I can also tell you firsthand that whatever quirks in personality you might possess before the big commitment to one another only gets amplified once you reach that serious stage in a relationship. If you're kind of weird like me on your best day, then that freaky side only comes out bigger and badder once you're safely ensconced in that other person's good graces.
Or, if like you're like Laurel, you've always had doubts about your self-esteem, it only comes out more cruelly once you're around that person you claim to love all the time.
“She doesn't like going out like we used to. She definitely doesn't like hanging around my friends. Or my family. Or sometimes me. It's like she's afraid if she doesn't hold onto me as tightly as possible, I'll run away or something.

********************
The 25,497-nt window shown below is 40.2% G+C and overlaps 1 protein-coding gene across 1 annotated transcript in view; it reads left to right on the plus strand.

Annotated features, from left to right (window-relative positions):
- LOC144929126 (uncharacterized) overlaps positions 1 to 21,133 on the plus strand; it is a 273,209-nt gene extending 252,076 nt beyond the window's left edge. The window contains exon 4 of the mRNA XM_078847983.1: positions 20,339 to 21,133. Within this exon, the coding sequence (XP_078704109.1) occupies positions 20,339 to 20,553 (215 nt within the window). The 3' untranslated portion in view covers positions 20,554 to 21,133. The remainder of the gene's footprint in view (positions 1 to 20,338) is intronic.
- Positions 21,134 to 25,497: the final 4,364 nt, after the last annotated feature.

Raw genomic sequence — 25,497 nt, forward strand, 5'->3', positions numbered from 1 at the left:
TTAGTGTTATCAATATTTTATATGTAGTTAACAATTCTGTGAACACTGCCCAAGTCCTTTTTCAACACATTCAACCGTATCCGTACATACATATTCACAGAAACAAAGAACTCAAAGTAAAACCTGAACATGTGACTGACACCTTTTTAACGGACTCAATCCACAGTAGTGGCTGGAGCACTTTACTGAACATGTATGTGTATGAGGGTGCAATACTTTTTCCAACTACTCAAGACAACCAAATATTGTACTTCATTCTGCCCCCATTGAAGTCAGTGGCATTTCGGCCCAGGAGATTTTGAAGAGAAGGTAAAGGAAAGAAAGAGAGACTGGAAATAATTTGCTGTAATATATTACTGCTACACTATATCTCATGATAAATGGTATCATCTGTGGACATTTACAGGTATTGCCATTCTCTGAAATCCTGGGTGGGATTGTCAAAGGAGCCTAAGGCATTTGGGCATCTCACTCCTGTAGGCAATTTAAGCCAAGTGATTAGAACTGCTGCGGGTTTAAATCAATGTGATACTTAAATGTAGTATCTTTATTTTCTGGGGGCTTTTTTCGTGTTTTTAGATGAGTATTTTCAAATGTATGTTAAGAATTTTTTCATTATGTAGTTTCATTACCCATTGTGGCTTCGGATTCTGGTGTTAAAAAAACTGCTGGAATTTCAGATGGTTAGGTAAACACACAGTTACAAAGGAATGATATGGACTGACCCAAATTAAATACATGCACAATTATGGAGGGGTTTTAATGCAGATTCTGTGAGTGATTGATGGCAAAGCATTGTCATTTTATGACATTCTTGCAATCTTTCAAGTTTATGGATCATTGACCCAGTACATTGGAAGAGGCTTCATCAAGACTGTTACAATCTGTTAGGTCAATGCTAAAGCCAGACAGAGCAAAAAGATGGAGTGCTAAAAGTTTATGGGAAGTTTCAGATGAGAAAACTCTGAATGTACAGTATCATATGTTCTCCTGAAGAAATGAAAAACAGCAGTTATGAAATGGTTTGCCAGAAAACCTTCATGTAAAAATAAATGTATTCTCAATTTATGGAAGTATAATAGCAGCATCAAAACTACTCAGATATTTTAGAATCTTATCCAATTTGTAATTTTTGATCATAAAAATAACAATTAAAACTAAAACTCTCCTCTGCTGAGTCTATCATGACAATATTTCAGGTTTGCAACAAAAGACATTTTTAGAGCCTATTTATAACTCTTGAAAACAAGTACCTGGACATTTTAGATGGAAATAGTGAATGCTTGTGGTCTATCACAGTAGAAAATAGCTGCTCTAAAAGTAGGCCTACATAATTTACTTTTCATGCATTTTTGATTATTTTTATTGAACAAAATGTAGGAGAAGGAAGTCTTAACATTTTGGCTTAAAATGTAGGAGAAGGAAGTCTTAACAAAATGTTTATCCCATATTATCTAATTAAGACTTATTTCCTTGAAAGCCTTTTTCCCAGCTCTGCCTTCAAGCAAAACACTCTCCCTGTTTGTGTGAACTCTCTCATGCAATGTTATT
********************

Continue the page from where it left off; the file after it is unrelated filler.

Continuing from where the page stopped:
“And you know what the worst part is, Patrick?”
“She's being so spiteful and nasty that that's exactly what I want to do sometimes. Ironic. It's ironic somebody can be that paranoid about what I might do to hurt them, that it makes me want to hurt them.”
I once called DeAnn's parents house just to see what she was up to. When they told me she was out doing whatever, I let it get to me so much that I drove the eighty minutes to their house just to wait for her to get home.
I once forbade Breanne going to her school dance because I was that hung-up on her meeting anybody she might fall for that wasn't me. Never mind she'd probably been with the same set of kids for the previous ten years and hadn't fallen for any of them yet. She was acting strange and when people act strange it's because they're planning to hurt you.
That's what I actually used to think. Strange behavior from people you think you've got figured out equals they're planning to destroy you emotionally (or, in some cases, physically).
“She's just worried about losing you. I would be too, if I was her. It's a lot to lose.”